Yes, absolutely, a creditor of any kind who obtains a judgement
against you may obtain a lien against your house or any other
property. This is true in every state:
"Q. As a plaintiff, how do I collect a judgment I win?
A. When an arbitration award becomes a court judgment, it can be
enforced in the same manner as any other money judgment. If you win a
judgment, it is valid for ten years. Before the end of that time, you
may ask the court to extend the judgment for an additional ten years.
The judgment becomes a lien against any land located within the county
or counties where the judgment is docketed and owned by the person
against whom the judgment was awarded (the defendant). This lien also
extends to any land the defendant acquires in that same county(ies)
for a ten-year period after the judgment is docketed. This means the
defendant cannot sell that land without first paying your judgment.
If the defendant pays you directly, you must go to the clerk's office
and tell the clerk that you have been paid, so that the lien on the
defendant's land can be removed.
Even though you may win a judgment, you may not, in fact, be able to
collect it. If the defendant does not pay you, you may ask the court
to use a process called an execution, to try to collect the judgment.
An execution is an order to the sheriff to seize and sell land and
personal property owned by the defendant to satisfy the judgment. If
you pay the required fee, you may ask the clerk for an execution as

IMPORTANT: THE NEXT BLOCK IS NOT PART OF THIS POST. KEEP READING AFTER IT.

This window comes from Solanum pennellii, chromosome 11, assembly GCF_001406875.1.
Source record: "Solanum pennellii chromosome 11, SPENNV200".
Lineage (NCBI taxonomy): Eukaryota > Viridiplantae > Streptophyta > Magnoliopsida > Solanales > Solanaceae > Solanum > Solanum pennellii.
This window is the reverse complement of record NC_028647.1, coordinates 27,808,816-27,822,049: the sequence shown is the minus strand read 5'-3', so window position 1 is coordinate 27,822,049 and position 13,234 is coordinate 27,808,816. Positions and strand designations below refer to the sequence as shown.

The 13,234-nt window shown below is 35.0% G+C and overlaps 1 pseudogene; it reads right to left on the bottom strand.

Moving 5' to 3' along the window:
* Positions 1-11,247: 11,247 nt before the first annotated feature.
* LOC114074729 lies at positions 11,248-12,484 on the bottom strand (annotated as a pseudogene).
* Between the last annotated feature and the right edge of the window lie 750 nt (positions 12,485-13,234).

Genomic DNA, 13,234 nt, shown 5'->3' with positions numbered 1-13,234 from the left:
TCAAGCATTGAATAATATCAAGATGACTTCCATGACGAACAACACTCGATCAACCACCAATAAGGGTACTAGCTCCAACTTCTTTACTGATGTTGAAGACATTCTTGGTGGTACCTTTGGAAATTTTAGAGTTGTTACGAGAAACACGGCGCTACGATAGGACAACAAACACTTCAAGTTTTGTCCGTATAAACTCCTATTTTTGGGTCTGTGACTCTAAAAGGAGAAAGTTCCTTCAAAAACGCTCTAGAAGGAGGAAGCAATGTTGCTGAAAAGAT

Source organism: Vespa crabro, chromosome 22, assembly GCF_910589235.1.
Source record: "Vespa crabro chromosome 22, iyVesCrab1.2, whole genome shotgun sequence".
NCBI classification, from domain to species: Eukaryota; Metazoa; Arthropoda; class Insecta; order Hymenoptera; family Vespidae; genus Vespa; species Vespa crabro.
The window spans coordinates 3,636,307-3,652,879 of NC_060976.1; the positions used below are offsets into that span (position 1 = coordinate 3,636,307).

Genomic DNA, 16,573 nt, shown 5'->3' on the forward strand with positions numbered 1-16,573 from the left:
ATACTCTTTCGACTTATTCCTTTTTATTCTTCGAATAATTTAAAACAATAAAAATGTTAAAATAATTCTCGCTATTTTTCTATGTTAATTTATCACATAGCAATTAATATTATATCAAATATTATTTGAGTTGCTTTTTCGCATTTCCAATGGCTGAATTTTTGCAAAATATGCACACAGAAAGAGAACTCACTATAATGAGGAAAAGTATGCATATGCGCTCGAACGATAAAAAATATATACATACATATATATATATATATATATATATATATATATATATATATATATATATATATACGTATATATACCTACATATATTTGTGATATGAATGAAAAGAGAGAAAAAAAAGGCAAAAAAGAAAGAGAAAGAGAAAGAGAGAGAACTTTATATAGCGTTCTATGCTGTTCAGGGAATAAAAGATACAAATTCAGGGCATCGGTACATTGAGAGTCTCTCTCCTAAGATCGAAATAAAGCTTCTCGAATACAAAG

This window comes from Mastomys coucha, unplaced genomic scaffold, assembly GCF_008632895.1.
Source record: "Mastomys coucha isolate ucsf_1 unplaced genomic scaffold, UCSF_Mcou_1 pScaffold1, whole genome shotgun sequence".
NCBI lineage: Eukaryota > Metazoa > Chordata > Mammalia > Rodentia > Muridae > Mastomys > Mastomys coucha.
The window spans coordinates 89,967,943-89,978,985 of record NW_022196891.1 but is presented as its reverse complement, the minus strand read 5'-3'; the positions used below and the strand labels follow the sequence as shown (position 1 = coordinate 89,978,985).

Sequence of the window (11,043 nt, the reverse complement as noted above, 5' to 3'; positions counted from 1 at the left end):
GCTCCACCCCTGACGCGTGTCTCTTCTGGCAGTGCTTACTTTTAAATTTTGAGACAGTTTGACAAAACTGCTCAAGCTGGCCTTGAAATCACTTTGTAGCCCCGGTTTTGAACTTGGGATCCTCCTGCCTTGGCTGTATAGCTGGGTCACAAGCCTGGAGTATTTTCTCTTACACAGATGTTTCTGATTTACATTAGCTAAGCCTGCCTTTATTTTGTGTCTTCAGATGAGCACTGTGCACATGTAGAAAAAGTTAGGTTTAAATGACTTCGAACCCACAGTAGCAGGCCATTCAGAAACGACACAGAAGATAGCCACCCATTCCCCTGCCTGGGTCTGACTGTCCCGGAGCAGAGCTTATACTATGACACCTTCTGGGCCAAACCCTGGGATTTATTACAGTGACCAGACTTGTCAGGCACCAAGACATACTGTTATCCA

often as you wish during the period the judgment is in effect."
North Carolina Courts FAQ
"What this means is that if you default on a credit card balance for
long enough, your creditor can only sue you, from which they may
possibly obtain a court judgement. In this situation, the worst that
can happen is that your creditor can put a lien on your house, so that
if you ever do sell, you are forced to pay off the money. This is not
good, certainly, but your creditor cannot FORCE you to sell your
Professional Debt Help
The decision of a court of law stating that one individual is indebted
to another and fixing the amount of indebtedness. Judgements, when
recorded, become a lien on real property owned by the defendant.
The claim on the property of a debtor resulting from a judgement."
"If you are just ignoring the constant calls and letters from the
creditors, some of them will eventually take it all the way to the
courts and possibly get a judgment against you, which could result in
wage garnishment or lien on your property. Action is needed to
completely eliminate your debt. Just hoping things will get better
will not resolve the problem. In the meantime, the creditors will tack
on late fees and over the limit fees and bleed you financially for the
rest of your life."
How To Reduce Debt Faster
Your credit cards are considered "unsecured debt" with some
exceptions. A credit card company can not come after the groceries you
purchased with the credit card. If you don't pay your credit card
debt, the banks and credit card companies "may" sue you and they "may"
put a lien on your house, but they cannot make you sell your house to
pay off your debt."
The Bottom Line
A lien of any kind on your house can prevent you from re-financing
your home or from selling it:
"Lien - A claim of money against a property, wherein the value of the
property is used as security in repayment of a debt. Examples include
a mechanic's lien, which might be for the unpaid cost of building
supplies, or a tax lien for unpaid property taxes. A lien is a defect
on the title and needs to be settled before transfer of ownership. A
lien release is a written report of the settlement of a lien and is
recorded in the public record as evidence of payment."
Hope this helps!
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